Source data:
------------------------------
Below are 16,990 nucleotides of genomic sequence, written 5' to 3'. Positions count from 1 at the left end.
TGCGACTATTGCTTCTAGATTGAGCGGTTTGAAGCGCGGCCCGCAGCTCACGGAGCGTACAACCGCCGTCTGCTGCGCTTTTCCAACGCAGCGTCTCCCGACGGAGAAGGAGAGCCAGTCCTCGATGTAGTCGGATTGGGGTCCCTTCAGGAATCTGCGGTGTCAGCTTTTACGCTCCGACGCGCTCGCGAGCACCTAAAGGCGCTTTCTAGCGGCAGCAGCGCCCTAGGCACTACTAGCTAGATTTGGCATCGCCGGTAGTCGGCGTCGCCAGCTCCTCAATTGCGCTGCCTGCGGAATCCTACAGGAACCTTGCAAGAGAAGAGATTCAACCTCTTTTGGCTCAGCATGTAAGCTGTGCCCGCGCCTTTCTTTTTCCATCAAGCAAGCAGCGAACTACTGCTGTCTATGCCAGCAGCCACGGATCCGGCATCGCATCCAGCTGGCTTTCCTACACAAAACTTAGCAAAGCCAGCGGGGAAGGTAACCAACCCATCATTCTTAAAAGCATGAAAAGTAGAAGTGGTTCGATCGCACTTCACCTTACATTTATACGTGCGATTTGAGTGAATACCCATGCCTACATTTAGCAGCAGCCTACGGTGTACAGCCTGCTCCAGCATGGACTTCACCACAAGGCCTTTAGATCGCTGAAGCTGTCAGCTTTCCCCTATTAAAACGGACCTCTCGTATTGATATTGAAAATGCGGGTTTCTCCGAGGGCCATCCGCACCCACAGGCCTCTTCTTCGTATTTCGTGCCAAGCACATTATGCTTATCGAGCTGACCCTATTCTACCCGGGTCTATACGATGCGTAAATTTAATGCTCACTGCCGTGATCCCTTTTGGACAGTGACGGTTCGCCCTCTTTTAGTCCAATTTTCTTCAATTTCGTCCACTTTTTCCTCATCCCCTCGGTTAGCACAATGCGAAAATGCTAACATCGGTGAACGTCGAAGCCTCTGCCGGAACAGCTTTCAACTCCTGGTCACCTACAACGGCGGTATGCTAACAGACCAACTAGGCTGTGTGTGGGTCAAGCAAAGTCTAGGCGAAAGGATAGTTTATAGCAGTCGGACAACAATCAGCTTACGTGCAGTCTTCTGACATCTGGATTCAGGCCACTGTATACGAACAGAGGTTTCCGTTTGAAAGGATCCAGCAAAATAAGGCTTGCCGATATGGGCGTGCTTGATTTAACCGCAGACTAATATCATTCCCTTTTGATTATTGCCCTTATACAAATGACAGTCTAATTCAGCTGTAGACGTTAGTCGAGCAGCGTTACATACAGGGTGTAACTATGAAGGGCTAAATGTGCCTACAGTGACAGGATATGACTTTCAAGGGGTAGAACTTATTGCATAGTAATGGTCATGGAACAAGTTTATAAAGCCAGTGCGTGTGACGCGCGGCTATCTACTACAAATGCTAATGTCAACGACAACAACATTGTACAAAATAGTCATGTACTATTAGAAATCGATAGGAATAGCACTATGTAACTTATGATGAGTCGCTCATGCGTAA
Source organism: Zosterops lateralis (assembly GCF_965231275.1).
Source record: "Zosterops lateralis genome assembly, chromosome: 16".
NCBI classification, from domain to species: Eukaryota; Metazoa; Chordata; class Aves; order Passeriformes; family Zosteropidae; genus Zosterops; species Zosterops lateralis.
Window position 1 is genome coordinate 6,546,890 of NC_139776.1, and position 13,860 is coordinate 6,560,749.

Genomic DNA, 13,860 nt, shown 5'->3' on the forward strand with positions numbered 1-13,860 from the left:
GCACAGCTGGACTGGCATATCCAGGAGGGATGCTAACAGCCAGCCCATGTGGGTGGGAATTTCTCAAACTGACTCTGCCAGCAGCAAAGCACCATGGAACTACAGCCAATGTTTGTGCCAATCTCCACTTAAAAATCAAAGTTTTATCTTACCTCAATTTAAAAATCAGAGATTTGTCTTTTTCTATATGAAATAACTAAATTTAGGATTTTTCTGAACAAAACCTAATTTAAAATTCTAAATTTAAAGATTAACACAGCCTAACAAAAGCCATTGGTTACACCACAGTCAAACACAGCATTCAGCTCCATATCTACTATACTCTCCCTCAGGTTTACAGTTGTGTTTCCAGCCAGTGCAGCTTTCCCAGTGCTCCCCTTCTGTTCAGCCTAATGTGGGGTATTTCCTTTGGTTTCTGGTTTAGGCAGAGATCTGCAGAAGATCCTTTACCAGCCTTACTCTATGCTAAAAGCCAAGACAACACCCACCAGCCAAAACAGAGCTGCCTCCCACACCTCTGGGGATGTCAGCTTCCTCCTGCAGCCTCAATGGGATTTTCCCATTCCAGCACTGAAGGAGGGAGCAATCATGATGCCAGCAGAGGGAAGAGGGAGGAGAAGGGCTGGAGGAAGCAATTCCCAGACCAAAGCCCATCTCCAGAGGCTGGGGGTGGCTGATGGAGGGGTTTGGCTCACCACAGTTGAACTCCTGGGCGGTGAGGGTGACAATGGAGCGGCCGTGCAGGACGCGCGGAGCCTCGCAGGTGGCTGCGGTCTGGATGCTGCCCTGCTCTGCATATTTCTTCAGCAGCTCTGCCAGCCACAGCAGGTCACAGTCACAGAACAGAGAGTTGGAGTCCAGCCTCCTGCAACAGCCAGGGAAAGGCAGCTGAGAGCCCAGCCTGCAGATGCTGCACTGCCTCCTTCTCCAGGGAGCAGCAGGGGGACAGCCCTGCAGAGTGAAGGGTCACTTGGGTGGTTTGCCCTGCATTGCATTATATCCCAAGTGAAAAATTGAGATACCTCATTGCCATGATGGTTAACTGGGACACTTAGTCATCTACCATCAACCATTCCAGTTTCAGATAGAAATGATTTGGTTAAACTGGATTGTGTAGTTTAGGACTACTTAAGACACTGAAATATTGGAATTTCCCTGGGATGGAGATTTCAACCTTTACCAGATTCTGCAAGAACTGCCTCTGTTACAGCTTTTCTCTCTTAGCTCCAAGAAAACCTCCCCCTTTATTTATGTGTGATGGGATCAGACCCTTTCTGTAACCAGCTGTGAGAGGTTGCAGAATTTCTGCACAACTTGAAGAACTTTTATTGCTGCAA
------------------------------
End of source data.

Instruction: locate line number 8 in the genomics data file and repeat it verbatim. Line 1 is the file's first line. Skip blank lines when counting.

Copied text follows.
GCACAGCTGGACTGGCATATCCAGGAGGGATGCTAACAGCCAGCCCATGTGGGTGGGAATTTCTCAAACTGACTCTGCCAGCAGCAAAGCACCATGGAACTACAGCCAATGTTTGTGCCAATCTCCACTTAAAAATCAAAGTTTTATCTTACCTCAATTTAAAAATCAGAGATTTGTCTTTTTCTATATGAAATAACTAAATTTAGGATTTTTCTGAACAAAACCTAATTTAAAATTCTAAATTTAAAGATTAACACAGCCTAACAAAAGCCATTGGTTACACCACAGTCAAACACAGCATTCAGCTCCATATCTACTATACTCTCCCTCAGGTTTACAGTTGTGTTTCCAGCCAGTGCAGCTTTCCCAGTGCTCCCCTTCTGTTCAGCCTAATGTGGGGTATTTCCTTTGGTTTCTGGTTTAGGCAGAGATCTGCAGAAGATCCTTTACCAGCCTTACTCTATGCTAAAAGCCAAGACAACACCCACCAGCCAAAACAGAGCTGCCTCCCACACCTCTGGGGATGTCAGCTTCCTCCTGCAGCCTCAATGGGATTTTCCCATTCCAGCACTGAAGGAGGGAGCAATCATGATGCCAGCAGAGGGAAGAGGGAGGAGAAGGGCTGGAGGAAGCAATTCCCAGACCAAAGCCCATCTCCAGAGGCTGGGGGTGGCTGATGGAGGGGTTTGGCTCACCACAGTTGAACTCCTGGGCGGTGAGGGTGACAATGGAGCGGCCGTGCAGGACGCGCGGAGCCTCGCAGGTGGCTGCGGTCTGGATGCTGCCCTGCTCTGCATATTTCTTCAGCAGCTCTGCCAGCCACAGCAGGTCACAGTCACAGAACAGAGAGTTGGAGTCCAGCCTCCTGCAACAGCCAGGGAAAGGCAGCTGAGAGCCCAGCCTGCAGATGCTGCACTGCCTCCTTCTCCAGGGAGCAGCAGGGGGACAGCCCTGCAGAGTGAAGGGTCACTTGGGTGGTTTGCCCTGCATTGCATTATATCCCAAGTGAAAAATTGAGATACCTCATTGCCATGATGGTTAACTGGGACACTTAGTCATCTACCATCAACCATTCCAGTTTCAGATAGAAATGATTTGGTTAAACTGGATTGTGTAGTTTAGGACTACTTAAGACACTGAAATATTGGAATTTCCCTGGGATGGAGATTTCAACCTTTACCAGATTCTGCAAGAACTGCCTCTGTTACAGCTTTTCTCTCTTAGCTCCAAGAAAACCTCCCCCTTTATTTATGTGTGATGGGATCAGACCCTTTCTGTAACCAGCTGTGAGAGGTTGCAGAATTTCTGCACAACTTGAAGAACTTTTATTGCTGCAA